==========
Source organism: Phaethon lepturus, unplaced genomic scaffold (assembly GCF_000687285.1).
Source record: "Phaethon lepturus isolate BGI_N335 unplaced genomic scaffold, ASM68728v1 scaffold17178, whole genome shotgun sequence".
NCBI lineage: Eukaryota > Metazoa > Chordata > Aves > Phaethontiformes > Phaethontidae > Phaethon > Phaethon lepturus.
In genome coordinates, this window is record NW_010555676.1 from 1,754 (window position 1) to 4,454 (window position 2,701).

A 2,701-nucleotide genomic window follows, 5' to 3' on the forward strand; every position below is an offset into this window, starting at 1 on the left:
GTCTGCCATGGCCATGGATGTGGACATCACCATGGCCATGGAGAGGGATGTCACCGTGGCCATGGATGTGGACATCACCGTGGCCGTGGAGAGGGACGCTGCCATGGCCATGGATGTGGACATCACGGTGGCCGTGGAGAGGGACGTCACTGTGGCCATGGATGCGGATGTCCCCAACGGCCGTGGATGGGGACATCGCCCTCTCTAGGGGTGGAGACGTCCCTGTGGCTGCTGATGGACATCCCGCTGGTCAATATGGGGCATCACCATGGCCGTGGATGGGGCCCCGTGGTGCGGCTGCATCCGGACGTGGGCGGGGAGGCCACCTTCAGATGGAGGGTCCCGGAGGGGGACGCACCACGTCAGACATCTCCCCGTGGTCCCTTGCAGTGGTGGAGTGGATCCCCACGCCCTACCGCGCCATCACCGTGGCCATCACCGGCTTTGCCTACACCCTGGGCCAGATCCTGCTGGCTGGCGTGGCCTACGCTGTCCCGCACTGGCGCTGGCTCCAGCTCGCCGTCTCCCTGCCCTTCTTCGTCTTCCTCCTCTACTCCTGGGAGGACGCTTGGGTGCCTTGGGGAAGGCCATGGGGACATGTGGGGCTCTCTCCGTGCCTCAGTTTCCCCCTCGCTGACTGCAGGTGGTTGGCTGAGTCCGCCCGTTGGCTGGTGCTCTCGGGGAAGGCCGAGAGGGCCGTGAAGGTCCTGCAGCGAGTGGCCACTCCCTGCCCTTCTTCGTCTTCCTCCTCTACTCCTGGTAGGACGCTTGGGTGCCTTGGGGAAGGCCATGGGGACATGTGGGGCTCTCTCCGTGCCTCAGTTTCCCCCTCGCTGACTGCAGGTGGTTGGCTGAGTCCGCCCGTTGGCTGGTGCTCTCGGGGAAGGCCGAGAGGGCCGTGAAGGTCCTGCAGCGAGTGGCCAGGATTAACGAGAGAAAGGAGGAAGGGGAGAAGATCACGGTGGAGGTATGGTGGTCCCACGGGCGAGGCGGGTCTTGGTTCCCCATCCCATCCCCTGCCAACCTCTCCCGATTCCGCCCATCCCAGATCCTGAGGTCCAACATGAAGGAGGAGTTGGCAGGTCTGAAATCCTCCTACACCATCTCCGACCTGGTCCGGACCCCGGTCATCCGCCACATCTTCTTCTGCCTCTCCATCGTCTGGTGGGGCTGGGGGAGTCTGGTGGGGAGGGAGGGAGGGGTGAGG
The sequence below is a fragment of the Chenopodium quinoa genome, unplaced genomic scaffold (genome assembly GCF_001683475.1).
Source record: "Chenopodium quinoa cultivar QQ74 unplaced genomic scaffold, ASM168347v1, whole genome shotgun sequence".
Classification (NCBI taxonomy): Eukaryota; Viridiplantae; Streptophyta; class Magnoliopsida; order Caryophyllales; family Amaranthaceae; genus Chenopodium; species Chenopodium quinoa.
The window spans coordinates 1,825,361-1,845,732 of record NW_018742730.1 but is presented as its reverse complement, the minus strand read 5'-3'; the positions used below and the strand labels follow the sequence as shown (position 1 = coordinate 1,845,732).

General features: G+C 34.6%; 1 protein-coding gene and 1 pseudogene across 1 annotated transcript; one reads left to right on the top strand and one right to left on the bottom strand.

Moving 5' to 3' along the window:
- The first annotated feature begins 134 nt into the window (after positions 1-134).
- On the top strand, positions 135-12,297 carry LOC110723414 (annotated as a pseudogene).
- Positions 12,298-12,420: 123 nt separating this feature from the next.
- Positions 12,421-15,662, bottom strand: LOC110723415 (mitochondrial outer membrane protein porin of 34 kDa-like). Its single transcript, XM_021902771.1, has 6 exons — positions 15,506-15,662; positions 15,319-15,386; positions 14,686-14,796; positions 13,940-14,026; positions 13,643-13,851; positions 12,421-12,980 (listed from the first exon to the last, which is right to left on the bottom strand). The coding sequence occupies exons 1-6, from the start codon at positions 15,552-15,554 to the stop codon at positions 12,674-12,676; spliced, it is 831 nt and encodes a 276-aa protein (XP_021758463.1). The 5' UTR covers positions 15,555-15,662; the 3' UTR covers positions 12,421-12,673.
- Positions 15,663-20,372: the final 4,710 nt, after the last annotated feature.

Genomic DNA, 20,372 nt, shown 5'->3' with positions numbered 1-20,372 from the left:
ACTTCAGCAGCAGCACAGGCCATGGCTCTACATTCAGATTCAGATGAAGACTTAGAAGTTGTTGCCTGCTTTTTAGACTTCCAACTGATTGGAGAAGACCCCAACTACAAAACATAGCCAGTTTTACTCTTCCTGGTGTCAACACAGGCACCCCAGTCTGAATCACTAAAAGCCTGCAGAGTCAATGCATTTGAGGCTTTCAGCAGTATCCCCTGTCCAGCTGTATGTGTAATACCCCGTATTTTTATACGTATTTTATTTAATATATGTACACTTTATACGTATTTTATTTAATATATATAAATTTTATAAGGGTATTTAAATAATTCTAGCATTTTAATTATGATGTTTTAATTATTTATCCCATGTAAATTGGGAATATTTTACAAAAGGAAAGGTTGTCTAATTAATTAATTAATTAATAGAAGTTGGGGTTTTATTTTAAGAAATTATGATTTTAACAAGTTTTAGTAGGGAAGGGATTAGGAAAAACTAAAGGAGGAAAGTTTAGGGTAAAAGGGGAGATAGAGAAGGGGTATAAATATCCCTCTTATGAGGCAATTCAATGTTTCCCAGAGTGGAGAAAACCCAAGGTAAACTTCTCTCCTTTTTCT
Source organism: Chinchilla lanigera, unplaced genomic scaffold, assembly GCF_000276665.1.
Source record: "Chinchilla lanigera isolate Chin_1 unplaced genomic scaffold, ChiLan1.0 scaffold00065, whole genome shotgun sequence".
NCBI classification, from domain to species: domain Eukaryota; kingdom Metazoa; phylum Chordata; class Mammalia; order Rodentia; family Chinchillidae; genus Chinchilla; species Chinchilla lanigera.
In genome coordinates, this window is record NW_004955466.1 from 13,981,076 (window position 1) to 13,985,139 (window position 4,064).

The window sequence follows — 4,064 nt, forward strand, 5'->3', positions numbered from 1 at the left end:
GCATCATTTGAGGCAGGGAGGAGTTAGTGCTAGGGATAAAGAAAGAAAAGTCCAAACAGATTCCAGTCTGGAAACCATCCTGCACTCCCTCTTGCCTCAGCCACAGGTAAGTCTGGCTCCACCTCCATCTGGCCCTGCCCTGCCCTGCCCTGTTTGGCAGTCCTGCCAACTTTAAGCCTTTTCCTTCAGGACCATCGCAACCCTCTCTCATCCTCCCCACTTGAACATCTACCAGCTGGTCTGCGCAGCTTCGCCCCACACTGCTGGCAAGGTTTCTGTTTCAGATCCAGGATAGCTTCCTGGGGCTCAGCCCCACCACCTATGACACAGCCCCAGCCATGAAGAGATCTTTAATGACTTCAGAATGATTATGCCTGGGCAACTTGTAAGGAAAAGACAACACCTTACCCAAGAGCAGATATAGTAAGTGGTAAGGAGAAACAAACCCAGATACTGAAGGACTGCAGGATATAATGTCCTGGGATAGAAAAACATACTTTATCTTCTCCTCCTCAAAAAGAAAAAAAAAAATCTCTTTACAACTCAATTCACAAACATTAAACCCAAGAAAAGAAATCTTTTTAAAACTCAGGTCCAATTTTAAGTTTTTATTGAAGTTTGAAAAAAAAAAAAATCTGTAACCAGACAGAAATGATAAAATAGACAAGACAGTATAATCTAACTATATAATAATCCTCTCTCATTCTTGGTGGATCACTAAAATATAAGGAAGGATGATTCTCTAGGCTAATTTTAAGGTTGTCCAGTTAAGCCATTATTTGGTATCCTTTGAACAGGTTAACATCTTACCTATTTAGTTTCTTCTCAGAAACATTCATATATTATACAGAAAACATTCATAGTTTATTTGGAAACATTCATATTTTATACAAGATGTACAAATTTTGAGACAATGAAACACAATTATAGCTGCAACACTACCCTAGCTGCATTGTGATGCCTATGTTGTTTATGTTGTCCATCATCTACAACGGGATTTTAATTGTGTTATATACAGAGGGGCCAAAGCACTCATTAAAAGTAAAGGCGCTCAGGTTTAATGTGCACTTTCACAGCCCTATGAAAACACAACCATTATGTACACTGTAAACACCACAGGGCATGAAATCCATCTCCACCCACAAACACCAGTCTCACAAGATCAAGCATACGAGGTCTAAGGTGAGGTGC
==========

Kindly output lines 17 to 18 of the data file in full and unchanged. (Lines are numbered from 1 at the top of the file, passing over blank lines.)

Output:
- Positions 15,663-20,372: the final 4,710 nt, after the last annotated feature.

Genomic DNA, 20,372 nt, shown 5'->3' with positions numbered 1-20,372 from the left: